By Monica McGivern
By Travis Cohen
By Hannah Sentenac
By Daniel Reskin
By Hans Morgenstern
By George Martinez
By Pablo Chacon Alvarez
By Ciara LaVelle
In this the company does yeoman work, with occasional dazzling flashes that suggest what could have been with more time and boldness. The casting seems peculiar -- none of these actors bears a resemblance to any other -- and there isn't much chemistry between them. Most do their strongest work, significantly, in their monologues. The redoubtable John Felix fares best as the miserly patriarch Tyrone, who in Felix's hands is pathetic, deplorable, and funny, at times all at once. Felix is a theatrical actor, whose considerable rhetorical skills sometimes get in the way of emotional connection. But this stiff-backed, standoffish stage style works for James Tyrone and while some of Felix's scenes seem sketchy, he handles Tyrone's two second-act monologues with great skill. In the first Tyrone recalls the bitter hardships of his childhood impoverishment, while in the second he looks back with regret on his lost promise as a classical actor. In both Felix is flat-out mesmerizing.
As Mary, Sally Levin returns to a role that brought her a Carbonell nomination in a New Theatre production of the play in the 1990s. Her stately manner and voice recall the dignified style of Katharine Hepburn, and her quiet descent into madness is certainly troubling. But Levin gives away her character's secret far too early in the story. The production would have been significantly improved had Levin and Lowery given Mary more layers of denial and artifice. As it is, the obviousness of her imbalance takes away whatever mystery the play has.
While Felix and Levin tend to sing their roles, Keith Cassidy as Jamie and Euriamis Losada as Edmund approach theirs in another style, with low-key, naturalistic performances. The effects are uneven. Cassidy appears miscast at first, as his Jamie seems more of a sad-sack schlub than a restless prowler; but his second-act confession scene with his brother certainly has power. Losada's Edmund is honest and open, but his low-key approach sometimes is so laid-back he drifts off the stage altogether, as in his extended monologue about his seafaring days.
The latter sequence is not served well by Gregory D. Sendler's sometimes intrusive, often annoying musical underscoring, a wan New Age pastiche of traditional Irish refrains. Michael McKeever's detailed set echoes the overall production -- it's well crafted and says nothing. Credit Travis Neff with some delicate mood lighting (does anyone else light shows in South Florida?). Estela Vrancovich again comes through with a superior costume design, all whites and creams and occasional touches of red, like splotches of blood on a handkerchief.
Would that New Theatre had dared to reveal more blood in this production, which more resembles the old New Theatre than the post-Pulitzer one. The company and its thoroughbred string of playwrights are following in the footsteps of O'Neill's work with the Provincetown Players. This honors O'Neill's legacy and serves the public better than serving up overreverent productions of his work. On to O'Neill's heirs -- Cruz, Diament, and McKeever.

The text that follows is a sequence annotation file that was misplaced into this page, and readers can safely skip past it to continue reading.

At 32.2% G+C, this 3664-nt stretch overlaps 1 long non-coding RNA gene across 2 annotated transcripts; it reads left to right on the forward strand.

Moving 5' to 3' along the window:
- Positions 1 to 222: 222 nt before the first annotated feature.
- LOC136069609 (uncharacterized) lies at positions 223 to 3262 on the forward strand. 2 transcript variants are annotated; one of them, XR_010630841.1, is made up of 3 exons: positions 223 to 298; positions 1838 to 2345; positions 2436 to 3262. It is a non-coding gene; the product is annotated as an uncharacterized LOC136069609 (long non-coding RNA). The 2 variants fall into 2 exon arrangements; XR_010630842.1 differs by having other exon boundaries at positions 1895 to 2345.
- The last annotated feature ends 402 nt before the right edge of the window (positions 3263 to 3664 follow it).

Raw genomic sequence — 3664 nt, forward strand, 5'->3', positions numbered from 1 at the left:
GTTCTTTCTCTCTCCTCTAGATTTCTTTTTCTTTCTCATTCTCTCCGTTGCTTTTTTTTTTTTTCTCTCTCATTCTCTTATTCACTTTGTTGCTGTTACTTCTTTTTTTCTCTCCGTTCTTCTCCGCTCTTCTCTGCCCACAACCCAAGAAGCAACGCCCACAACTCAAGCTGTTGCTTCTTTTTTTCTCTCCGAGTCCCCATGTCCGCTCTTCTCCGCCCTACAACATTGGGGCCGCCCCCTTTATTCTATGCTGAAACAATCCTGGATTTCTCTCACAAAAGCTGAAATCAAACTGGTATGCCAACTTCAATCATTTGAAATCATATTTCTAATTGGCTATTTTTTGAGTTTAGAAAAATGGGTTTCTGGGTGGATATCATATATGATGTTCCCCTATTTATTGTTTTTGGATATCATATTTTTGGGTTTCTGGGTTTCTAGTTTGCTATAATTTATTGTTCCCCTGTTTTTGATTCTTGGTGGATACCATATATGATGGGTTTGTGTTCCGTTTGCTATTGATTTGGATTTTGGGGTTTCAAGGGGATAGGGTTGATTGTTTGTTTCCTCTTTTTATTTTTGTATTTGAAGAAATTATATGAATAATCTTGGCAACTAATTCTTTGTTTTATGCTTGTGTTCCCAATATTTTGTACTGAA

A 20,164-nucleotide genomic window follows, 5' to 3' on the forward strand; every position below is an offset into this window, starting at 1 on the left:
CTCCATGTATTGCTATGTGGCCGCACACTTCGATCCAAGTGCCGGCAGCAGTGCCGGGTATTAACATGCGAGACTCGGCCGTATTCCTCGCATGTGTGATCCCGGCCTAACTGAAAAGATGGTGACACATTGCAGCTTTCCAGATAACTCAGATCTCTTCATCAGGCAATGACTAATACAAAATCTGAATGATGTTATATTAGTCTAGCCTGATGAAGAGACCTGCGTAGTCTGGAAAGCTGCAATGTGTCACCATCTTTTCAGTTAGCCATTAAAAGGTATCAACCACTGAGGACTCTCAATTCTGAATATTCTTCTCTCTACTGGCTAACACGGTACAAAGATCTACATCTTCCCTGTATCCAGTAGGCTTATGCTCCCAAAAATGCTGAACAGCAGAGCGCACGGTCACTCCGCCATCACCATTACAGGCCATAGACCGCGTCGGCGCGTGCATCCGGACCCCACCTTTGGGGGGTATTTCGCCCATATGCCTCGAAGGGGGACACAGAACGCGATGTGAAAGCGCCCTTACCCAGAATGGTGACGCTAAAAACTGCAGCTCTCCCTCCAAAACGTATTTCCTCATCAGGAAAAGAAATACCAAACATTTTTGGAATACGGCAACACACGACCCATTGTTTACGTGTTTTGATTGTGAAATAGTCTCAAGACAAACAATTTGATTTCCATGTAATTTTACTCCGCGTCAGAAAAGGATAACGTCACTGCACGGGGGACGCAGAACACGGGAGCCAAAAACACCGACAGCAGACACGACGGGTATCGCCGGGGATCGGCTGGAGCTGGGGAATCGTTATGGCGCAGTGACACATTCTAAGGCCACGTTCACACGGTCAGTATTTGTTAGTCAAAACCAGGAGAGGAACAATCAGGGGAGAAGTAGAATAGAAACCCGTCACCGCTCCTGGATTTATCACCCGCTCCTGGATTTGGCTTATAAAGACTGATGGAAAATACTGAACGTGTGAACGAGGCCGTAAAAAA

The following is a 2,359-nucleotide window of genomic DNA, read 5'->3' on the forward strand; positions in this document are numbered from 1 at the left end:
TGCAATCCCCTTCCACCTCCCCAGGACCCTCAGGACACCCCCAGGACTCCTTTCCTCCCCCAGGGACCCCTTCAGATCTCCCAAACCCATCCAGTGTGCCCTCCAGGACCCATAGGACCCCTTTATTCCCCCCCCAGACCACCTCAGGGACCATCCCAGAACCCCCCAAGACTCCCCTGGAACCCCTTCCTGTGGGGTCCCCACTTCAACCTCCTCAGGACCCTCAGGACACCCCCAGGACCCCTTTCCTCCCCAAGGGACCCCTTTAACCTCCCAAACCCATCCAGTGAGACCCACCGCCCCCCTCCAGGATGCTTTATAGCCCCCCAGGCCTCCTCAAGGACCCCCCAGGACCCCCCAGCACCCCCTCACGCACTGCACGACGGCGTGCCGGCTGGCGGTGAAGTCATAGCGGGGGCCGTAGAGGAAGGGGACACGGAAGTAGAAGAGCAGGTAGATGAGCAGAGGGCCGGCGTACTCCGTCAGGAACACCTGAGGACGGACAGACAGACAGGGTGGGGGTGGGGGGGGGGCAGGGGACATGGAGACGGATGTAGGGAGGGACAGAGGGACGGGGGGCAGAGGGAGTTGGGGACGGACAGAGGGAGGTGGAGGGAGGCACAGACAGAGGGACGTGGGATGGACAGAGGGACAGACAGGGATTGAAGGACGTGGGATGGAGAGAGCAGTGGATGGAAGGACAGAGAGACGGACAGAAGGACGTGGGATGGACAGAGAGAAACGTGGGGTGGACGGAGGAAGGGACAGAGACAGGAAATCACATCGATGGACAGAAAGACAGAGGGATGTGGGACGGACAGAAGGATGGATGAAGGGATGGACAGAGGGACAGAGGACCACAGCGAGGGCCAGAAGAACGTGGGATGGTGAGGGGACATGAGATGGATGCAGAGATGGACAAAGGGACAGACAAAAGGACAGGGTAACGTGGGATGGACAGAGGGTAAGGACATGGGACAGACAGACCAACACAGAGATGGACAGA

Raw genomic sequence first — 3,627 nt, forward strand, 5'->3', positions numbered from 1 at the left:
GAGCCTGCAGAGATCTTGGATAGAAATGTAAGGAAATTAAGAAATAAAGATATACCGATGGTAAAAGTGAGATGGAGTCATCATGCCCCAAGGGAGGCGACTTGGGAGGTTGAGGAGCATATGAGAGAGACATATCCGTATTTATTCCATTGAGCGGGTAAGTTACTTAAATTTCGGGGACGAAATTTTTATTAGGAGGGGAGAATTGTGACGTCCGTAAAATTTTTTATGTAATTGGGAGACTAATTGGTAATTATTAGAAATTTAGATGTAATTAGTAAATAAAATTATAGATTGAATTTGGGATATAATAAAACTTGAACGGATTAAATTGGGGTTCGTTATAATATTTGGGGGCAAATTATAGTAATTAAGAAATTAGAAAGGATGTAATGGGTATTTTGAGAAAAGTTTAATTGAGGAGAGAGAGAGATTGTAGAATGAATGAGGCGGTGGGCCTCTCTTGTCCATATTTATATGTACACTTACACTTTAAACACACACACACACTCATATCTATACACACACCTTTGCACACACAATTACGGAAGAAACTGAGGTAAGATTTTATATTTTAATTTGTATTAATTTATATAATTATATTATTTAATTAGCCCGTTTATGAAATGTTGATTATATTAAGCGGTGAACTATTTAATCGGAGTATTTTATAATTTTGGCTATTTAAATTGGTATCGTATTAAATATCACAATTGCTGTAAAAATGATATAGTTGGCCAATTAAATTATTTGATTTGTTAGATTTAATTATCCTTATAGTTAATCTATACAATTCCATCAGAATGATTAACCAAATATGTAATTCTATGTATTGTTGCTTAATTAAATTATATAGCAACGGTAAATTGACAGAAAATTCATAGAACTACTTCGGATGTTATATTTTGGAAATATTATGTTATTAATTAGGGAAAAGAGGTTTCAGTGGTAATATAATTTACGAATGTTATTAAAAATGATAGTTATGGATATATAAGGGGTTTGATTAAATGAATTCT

Barnum: The Musical: P.T. Barnum, who created the "Greatest Show on Earth," is the subject of this musical which features aerial, high wire, and circus acts, 8:00 p.m. Thursdays-Saturdays; 2:00 p.m. Wednesdays, Saturdays, and Sundays, through October 26. Stage Door Theatre, 8036 W. Sample Rd., Coral Springs; 954-344-7765.
Fell in Love With A Girl: Mad Cat Theatre Company opens its season with a drama about love, friendship, and dating in these modern times, 8:00 p.m. Monday, October 13; 8:00 p.m. Thursdays-Saturdays, through October 18 (no show on October 4), 305-576-6377 (details). Miami Light Project, 3000 Biscayne Blvd.; 305-576-4350.
La Lechuga: A family copes with the difficulties of caring for a relative in a vegetative state in this black comedy presented in Spanish, 8:30 p.m. Thursday, October 9. Teatro 8, 2101 SW Eighth St.; 305-541-4841.
Long Day's Journey Into Night: New Theatre revives its 1994 Carbonell Award-nominated production of this Eugene O'Neill play, 8:00 p.m. Thursdays-Saturdays, 1:00 and 6:00 p.m. Sundays, through October 19 (6:00 p.m. show will not be performed on September 21 and October 19). New Theatre, 4120 Laguna St., Coral Gables, 305-443-5909.
Noises Off: A second-rate British touring company struggles night after night through its production of a fictional sex comedy called "Nothing On" in this slapstick comedy, 8:00 p.m. Wednesdays-Saturdays, 2:00 p.m. Saturdays and Sundays, through October 18. University of Miami, Jerry Herman Ring Theatre, 1312 Miller Dr., Coral Gables; 305-284-3355.
Picasso At The Lapin Agile: The young Picasso meets the young Einstein at a French bar, and a battle of wits ensues, 8:00 p.m. Thursdays-Saturdays, 2:00 p.m. Sundays, through October 19. FIU University Park Campus, Wertheim Performing Arts Center, 11200 SW Eighth St.; 305-348-3789.
Return to the Forbidden Planet: This 1950s sci-fi musical version of Shakespeare's "The Tempest" follows the adventures of Captain Tempest and his space crew as they travel toward Planet D'lllyria, call for showtimes, through October 26. The Actors' Playhouse at Miracle Theatre, 280 Miracle Mile, Coral Gables; 305-444-9293.
Say Goodnight Gracie: The Life, Laughter & Love of George Burns: Frank Gorshin stars in this one-man show, an homage to the life and work of George Burns, 8:00 p.m. Tuesdays-Saturdays; 2:00 p.m. Wednesdays, Saturdays and Sundays, through October 19, 305-358-5885 (tickets by phone). Royal Poinciana Playhouse, 90 Royal Poinciana Way, Palm Beach; 561-659-3310.